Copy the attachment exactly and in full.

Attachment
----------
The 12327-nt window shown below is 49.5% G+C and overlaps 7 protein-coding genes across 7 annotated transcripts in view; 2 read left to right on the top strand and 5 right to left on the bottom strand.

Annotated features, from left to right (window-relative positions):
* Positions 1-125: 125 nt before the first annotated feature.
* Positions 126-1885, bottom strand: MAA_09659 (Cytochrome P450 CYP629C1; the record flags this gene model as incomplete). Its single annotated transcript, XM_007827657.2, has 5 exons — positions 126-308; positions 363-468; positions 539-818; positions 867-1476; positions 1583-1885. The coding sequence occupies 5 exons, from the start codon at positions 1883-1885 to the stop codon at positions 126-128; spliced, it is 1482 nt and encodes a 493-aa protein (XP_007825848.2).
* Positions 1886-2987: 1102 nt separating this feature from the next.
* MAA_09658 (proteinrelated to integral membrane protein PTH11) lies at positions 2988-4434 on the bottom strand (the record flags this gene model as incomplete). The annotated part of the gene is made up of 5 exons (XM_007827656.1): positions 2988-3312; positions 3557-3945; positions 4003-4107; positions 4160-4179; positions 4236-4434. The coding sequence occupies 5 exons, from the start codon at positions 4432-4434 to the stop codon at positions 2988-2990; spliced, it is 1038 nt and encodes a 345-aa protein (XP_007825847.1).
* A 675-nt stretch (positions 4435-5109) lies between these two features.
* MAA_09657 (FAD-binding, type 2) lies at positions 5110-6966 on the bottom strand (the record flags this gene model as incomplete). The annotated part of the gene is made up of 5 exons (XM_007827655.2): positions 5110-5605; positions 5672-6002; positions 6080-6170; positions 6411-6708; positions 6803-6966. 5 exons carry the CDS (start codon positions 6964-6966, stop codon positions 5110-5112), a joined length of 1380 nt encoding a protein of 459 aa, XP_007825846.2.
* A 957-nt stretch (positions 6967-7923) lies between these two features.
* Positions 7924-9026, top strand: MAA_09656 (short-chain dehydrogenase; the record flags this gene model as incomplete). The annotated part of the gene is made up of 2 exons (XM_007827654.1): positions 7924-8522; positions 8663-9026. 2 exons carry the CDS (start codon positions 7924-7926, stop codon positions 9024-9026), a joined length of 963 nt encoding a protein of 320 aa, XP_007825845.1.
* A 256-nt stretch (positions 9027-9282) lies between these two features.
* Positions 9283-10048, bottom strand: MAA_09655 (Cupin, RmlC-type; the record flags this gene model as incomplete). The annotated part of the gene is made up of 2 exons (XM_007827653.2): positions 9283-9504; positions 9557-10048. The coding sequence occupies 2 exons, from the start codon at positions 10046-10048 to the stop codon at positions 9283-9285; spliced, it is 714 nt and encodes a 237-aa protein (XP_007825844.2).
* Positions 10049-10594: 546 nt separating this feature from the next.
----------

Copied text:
The 12327-nt window shown below is 49.5% G+C and overlaps 7 protein-coding genes across 7 annotated transcripts in view; 2 read left to right on the top strand and 5 right to left on the bottom strand.

Annotated features, from left to right (window-relative positions):
* Positions 1-125: 125 nt before the first annotated feature.
* Positions 126-1885, bottom strand: MAA_09659 (Cytochrome P450 CYP629C1; the record flags this gene model as incomplete). Its single annotated transcript, XM_007827657.2, has 5 exons — positions 126-308; positions 363-468; positions 539-818; positions 867-1476; positions 1583-1885. The coding sequence occupies 5 exons, from the start codon at positions 1883-1885 to the stop codon at positions 126-128; spliced, it is 1482 nt and encodes a 493-aa protein (XP_007825848.2).
* Positions 1886-2987: 1102 nt separating this feature from the next.
* MAA_09658 (proteinrelated to integral membrane protein PTH11) lies at positions 2988-4434 on the bottom strand (the record flags this gene model as incomplete). The annotated part of the gene is made up of 5 exons (XM_007827656.1): positions 2988-3312; positions 3557-3945; positions 4003-4107; positions 4160-4179; positions 4236-4434. The coding sequence occupies 5 exons, from the start codon at positions 4432-4434 to the stop codon at positions 2988-2990; spliced, it is 1038 nt and encodes a 345-aa protein (XP_007825847.1).
* A 675-nt stretch (positions 4435-5109) lies between these two features.
* MAA_09657 (FAD-binding, type 2) lies at positions 5110-6966 on the bottom strand (the record flags this gene model as incomplete). The annotated part of the gene is made up of 5 exons (XM_007827655.2): positions 5110-5605; positions 5672-6002; positions 6080-6170; positions 6411-6708; positions 6803-6966. 5 exons carry the CDS (start codon positions 6964-6966, stop codon positions 5110-5112), a joined length of 1380 nt encoding a protein of 459 aa, XP_007825846.2.
* A 957-nt stretch (positions 6967-7923) lies between these two features.
* Positions 7924-9026, top strand: MAA_09656 (short-chain dehydrogenase; the record flags this gene model as incomplete). The annotated part of the gene is made up of 2 exons (XM_007827654.1): positions 7924-8522; positions 8663-9026. 2 exons carry the CDS (start codon positions 7924-7926, stop codon positions 9024-9026), a joined length of 963 nt encoding a protein of 320 aa, XP_007825845.1.
* A 256-nt stretch (positions 9027-9282) lies between these two features.
* Positions 9283-10048, bottom strand: MAA_09655 (Cupin, RmlC-type; the record flags this gene model as incomplete). The annotated part of the gene is made up of 2 exons (XM_007827653.2): positions 9283-9504; positions 9557-10048. The coding sequence occupies 2 exons, from the start codon at positions 10046-10048 to the stop codon at positions 9283-9285; spliced, it is 714 nt and encodes a 237-aa protein (XP_007825844.2).
* Positions 10049-10594: 546 nt separating this feature from the next.